Where Does Your Tap Water Come From?
That question is not rhetorical. Before it reaches the pipes in your home, do you know where your tap water comes from? I’m going to answer for you here and assume that you don’t, because 77 percent of people don’t know where their tap water comes from. (This doesn’t include people with private wells). The entire concept is so much more complicated than you can imagine, and I may just be able to educate you all a little bit on the subject.
Water isn’t just coming from your local stream or river. Take California as an example. Across the state, tap water comes from places that span over 150 million acres, from Wyoming to places within the California’s own borders. It comes from lakes, streams, and even glaciers. It’s important to understand the map of your tap water source because the quality of water to a great degree depends upon the land around it. While I’d like to explain that process to you here, I think this video of a third grader explaining it is much cuter, and no less informative.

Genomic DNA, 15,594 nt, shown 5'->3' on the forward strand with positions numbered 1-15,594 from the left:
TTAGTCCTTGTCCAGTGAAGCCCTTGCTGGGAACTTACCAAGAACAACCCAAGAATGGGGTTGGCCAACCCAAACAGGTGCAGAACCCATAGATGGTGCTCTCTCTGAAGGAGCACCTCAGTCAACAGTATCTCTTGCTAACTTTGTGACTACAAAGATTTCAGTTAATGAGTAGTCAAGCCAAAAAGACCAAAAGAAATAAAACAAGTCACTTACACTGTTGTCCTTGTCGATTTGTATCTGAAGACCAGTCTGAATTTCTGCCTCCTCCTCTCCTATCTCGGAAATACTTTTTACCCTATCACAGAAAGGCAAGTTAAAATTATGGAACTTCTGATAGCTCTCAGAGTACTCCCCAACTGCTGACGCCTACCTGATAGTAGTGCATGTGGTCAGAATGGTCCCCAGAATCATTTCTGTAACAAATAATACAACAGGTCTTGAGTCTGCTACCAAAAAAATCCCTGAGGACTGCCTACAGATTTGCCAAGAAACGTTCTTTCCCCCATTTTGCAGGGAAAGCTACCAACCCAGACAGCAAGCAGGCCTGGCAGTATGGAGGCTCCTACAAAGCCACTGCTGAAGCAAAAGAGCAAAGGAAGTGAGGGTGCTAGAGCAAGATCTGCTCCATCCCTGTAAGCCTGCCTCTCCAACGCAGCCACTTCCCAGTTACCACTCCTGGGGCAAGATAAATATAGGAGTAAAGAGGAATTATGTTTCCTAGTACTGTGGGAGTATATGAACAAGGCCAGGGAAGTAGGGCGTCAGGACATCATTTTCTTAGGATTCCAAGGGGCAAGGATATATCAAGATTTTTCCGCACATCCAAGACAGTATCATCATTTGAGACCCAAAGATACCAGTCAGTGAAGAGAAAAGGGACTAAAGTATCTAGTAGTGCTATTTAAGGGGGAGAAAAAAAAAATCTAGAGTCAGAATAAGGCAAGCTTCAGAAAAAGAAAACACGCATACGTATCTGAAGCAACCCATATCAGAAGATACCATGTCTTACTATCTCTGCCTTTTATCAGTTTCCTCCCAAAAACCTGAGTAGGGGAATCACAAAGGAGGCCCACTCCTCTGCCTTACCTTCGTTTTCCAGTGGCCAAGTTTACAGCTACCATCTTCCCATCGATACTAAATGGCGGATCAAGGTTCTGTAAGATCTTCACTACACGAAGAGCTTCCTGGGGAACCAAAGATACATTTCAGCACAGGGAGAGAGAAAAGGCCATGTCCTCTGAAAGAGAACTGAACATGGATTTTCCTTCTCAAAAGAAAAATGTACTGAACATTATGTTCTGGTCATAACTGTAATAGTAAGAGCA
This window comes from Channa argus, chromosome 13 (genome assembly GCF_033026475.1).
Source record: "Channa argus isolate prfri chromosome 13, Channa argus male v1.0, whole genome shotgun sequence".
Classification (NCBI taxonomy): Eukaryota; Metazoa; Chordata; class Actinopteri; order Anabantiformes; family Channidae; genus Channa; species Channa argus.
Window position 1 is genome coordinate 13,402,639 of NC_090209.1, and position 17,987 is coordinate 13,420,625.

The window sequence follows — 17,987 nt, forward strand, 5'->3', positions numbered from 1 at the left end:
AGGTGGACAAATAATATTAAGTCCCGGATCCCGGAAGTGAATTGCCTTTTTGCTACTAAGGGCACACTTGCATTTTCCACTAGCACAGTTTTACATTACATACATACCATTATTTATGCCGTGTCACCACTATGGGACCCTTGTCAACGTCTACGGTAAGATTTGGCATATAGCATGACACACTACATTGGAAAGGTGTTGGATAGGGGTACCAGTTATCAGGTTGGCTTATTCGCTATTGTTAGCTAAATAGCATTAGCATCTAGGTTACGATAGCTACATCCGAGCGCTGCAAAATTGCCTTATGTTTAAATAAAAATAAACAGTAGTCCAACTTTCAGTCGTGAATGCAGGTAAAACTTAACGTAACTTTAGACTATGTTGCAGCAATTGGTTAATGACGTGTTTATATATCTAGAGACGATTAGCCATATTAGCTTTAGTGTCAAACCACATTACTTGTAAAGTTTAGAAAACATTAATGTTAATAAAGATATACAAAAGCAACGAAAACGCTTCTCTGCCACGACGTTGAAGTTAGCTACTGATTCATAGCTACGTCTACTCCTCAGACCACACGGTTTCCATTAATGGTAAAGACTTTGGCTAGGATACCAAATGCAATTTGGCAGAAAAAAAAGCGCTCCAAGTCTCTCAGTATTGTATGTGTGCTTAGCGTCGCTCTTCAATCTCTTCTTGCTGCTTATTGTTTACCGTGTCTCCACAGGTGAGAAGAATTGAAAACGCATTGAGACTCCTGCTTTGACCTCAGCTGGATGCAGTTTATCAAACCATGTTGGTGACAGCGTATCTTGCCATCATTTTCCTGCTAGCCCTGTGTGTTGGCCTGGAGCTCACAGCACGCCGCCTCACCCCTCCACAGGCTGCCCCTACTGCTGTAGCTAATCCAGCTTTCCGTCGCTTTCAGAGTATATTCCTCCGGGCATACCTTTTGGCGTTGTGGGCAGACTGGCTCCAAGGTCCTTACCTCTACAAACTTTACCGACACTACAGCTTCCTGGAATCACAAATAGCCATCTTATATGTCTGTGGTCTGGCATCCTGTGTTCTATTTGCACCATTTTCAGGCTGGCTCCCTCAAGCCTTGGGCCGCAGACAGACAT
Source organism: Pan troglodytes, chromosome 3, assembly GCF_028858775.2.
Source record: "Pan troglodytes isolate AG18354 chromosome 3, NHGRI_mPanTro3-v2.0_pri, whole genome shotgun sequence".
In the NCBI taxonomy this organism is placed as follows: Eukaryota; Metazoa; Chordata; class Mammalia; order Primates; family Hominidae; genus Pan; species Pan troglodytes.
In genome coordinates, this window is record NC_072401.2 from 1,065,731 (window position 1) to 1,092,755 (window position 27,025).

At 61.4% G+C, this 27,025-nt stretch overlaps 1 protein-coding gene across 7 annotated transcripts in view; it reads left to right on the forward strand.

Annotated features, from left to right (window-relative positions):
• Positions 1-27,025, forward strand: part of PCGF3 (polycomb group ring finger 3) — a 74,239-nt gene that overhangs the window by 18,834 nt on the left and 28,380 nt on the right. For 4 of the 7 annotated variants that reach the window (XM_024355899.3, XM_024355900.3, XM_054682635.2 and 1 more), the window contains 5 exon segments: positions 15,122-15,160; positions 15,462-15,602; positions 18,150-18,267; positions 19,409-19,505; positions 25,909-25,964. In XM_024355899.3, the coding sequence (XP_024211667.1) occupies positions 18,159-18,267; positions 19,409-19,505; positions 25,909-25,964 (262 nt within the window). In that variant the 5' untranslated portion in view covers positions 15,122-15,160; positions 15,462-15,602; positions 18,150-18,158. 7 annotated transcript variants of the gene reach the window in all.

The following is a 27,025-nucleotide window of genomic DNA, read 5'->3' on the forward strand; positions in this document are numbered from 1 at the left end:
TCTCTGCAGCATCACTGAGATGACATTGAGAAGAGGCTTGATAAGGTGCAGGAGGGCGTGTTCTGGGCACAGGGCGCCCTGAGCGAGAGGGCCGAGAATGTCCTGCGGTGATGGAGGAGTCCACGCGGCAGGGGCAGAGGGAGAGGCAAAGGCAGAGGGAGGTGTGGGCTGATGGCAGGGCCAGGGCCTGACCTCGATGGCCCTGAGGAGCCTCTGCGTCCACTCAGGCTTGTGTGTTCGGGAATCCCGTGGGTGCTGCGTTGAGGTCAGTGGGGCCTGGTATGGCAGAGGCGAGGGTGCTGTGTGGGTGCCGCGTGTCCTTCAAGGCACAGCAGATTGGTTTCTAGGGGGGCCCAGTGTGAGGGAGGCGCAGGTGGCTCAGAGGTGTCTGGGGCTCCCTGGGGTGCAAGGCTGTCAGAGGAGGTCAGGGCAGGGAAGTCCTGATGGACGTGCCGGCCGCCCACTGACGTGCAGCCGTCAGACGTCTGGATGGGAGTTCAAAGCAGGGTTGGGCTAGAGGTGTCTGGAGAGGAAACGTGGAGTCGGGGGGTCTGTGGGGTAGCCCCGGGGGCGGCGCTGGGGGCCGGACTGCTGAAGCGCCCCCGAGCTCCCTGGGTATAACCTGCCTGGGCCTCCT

The Nature Conservancy has mapped where water sources are around the world, so you can find the area where you live and then find where your water is coming from. Again using California as the example, what the Conservancy found is that only 16% of the water source area is highly protected and surrounded by national parks or wilderness areas. A staggering 84% of California’s drinking water sources are potentially vulnerable, 51% is public land which is moderately protected. Public land where water comes from is used for other things, like logging, mining, and energy production. All of that activity increases the chances of source water contamination. If the source is on private land, the owner must adhere to local laws concerning water, but contamination risk also exists there.
We can safely agree then that protected water is found in areas where nature has safeguarded it, for lack of a better word, naturally. Urban development, inappropriate land management, and climate change all affect the quality of our drinking water. Of course, before any drinking water ever reaches you, it is going through quality control measuresat local water utilities. But if you take the time to learn where your drinking water comes from, you can help to better manage it, advocate for better protection, and keep everyone around you healthy.
Dr. Mark LeChevallier is the Director of Innovation & Environmental Stewardship for American Water in Voorhees, NJ. He received his Bachelor of Science and Masters degrees in Microbiology from Oregon State University in 1978 and 1980 and his Ph.D. in Microbiology in 1985 from Montana State University. Dr. LeChevallier is also known around the industry for his talent for making complex ...